23 Movies to See at the 2022 New York Film Festival – Town & Country

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Buzzy features starring Tilda Swinton, Timothèe Chalamet, Gabrielle Union, Adam Driver, and more will be the talk of awards season.
On September 30, the 60th annual New York Film Festival begins, and brings with it some of the most anticipated movies of the awards season. Cinephiles can take in new projects from Martin Scorsese, Kelly Reichardt, Elegance Bratton, and Luca Guadagnino among many others—but with all of the programming, which lasts through October 16, how will you know what to see? Use this T&C cheat sheet to enhance your viewing pleasure.
This feature debut from Scottish director Charlotte Wells is based on her own relationship with her father, and stars Paul Mescal as a young dad spending the weekend at a resort with his daughter. The intricacies of their relationship are spellbinding, and the film is both charming and cunning, with tricks up its sleeve that audiences might never see coming.
Nan Goldin made a name for herself as an artist whose 1986 piece The Ballad of Sexual Dependency marked a new era in modern photography. More recently, her work has included political activism that’s helped bring about the fall of the Sackler family as well as the beginnings of justice for those affected by the opioid crisis. This documentary (the festival’s Centerpiece Selection), from Academy Award winner Laura Poitras, tells Goldin’s story—as an artist, addict, activist, and more—and puts her life’s work in exciting, essential context.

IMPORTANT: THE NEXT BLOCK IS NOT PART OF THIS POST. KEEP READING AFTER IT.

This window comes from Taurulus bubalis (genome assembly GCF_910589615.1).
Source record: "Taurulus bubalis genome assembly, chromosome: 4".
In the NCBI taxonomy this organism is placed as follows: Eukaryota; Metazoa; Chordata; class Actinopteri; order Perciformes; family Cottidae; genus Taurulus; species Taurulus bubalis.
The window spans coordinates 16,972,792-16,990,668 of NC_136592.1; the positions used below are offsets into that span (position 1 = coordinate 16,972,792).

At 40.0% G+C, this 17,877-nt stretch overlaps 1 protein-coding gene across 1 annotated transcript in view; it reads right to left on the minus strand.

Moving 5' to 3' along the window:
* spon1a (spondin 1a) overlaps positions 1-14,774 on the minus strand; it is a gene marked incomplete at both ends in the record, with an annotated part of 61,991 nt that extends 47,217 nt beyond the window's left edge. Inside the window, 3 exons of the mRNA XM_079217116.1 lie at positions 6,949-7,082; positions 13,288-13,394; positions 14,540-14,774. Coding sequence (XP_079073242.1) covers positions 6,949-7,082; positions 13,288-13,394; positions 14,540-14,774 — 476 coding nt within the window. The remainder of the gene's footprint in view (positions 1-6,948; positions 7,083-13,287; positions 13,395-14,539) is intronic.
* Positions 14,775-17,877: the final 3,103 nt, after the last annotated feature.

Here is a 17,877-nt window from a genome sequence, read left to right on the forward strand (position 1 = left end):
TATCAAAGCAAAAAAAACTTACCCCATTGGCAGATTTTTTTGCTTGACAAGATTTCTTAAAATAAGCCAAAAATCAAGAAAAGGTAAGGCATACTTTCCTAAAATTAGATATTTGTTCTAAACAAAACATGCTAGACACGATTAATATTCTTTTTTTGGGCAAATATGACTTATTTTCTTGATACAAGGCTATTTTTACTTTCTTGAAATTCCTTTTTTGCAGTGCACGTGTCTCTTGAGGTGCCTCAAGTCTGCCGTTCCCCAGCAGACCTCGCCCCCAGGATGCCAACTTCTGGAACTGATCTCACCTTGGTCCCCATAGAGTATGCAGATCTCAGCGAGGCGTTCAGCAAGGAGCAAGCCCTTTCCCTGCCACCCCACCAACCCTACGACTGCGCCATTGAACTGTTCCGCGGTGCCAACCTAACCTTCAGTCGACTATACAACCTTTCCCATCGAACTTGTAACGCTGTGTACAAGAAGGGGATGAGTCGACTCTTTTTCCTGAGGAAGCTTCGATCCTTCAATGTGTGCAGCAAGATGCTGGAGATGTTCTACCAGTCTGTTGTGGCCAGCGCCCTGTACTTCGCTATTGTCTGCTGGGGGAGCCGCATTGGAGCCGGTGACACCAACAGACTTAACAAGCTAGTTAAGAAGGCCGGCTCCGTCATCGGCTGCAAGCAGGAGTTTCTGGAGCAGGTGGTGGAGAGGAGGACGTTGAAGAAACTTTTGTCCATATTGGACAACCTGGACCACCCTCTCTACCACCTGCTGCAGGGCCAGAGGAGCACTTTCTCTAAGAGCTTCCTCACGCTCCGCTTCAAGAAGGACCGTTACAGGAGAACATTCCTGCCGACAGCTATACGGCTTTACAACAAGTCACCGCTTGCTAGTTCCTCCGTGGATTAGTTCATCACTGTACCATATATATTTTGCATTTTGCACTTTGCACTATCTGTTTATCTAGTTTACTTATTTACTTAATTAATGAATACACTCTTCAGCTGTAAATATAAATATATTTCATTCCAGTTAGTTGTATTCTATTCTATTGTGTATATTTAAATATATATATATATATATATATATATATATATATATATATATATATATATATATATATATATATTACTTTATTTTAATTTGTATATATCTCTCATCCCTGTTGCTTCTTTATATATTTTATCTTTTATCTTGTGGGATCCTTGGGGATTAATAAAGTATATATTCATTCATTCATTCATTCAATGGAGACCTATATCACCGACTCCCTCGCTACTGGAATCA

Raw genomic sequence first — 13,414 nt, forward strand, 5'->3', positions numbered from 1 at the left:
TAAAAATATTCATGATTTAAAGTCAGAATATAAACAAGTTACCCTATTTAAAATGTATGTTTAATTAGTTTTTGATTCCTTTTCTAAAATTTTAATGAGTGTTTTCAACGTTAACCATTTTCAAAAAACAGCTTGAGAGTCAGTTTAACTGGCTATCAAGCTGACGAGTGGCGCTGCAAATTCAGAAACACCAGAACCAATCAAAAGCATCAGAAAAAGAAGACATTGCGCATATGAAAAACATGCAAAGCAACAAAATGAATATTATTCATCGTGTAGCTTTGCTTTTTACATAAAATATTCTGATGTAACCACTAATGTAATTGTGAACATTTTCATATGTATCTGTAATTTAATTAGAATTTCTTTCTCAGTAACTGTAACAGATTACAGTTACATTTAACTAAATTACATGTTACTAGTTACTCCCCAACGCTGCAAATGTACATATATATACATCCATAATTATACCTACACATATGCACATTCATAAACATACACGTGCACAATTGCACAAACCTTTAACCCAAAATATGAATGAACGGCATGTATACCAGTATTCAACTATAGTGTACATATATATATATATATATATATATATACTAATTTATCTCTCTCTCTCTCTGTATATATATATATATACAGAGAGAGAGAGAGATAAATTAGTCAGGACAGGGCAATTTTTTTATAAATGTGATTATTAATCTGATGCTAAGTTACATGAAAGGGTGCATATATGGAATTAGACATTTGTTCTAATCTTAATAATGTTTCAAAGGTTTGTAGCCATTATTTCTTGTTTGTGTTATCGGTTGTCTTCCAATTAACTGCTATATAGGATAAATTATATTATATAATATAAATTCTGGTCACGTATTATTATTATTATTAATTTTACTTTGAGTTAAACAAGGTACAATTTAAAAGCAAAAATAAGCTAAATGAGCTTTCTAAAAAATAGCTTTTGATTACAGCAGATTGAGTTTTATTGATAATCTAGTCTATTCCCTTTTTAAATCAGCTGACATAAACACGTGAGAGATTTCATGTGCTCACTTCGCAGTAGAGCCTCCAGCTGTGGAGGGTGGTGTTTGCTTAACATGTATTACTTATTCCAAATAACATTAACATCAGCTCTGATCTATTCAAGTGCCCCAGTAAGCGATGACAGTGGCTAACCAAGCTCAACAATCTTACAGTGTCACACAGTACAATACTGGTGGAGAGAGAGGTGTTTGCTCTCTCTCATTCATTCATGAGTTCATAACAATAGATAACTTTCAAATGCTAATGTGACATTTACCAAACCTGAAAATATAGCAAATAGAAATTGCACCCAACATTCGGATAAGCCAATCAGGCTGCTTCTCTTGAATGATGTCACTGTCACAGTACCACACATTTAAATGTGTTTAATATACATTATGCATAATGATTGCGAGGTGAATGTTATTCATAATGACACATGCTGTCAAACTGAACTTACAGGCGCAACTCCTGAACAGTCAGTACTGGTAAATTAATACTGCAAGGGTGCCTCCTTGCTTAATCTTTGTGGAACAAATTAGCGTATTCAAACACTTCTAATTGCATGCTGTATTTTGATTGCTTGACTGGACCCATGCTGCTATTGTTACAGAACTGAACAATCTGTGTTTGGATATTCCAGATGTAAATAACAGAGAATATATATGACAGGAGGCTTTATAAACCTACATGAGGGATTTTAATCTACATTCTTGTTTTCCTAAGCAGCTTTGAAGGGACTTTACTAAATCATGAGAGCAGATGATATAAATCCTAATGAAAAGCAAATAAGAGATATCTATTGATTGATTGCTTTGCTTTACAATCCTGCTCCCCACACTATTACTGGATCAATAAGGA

Anne Hathaway, Jeremy Strong, and Anthony Hopkins lead a marvelous cast in director James Gray’s funny, heartbreaking story about a boy in 1980s New York City learning just what it means to become an adult. Banks Repeta is remarkable as sixth grader Paul Graff, whose growing pains give the film its shape, and Gray’s nuanced storytelling gives the film the heart and humor that makes it much more than simply a coming-of-age story.
Call Me By Your Name director Luca Guadagnino is reunited with that film’s star, Timothée Chalamet, in this offbeat, enchanting story about young love—between two cannibals. It’s bloody, yes, but also a touching portrait of what it means to be an outsider, featuring great performances from Taylor Russell, Mark Rylance, André Holland, and Chloë Sevigny.
The legendary writer and filmmaker James Ivory takes a turn on the other side of the camera in this new documentary—co-directed by Ivory and Giles Gardner—that juxtaposes recently unearthed footage of a 1960 trip to Afghanistan with the rest of Ivory’s life story (some of which was recounted recently in his gorgeous memoir, Solid Ivory), telling an unforgettable tale about the journeys we take to figure out who we are.
The life and times of Austria’s iconic Empress Elizabeth (Sisi to her friends and, well, T&C) are the basis of this smart, stylish film directed by Marie Kreutzer and starring Vicky Krieps in one of the best performances of the year. In Corsage, Sisi’s not just an archetypal difficult royal but instead a fully realized person—brilliant, moody, caring, and calculating—and the timelessness of her situation is underscored by a sharp production that winks at audiences without giving in to gimmicks. It’s a crowded world of royal storytelling out there, but Corsage is essential viewing.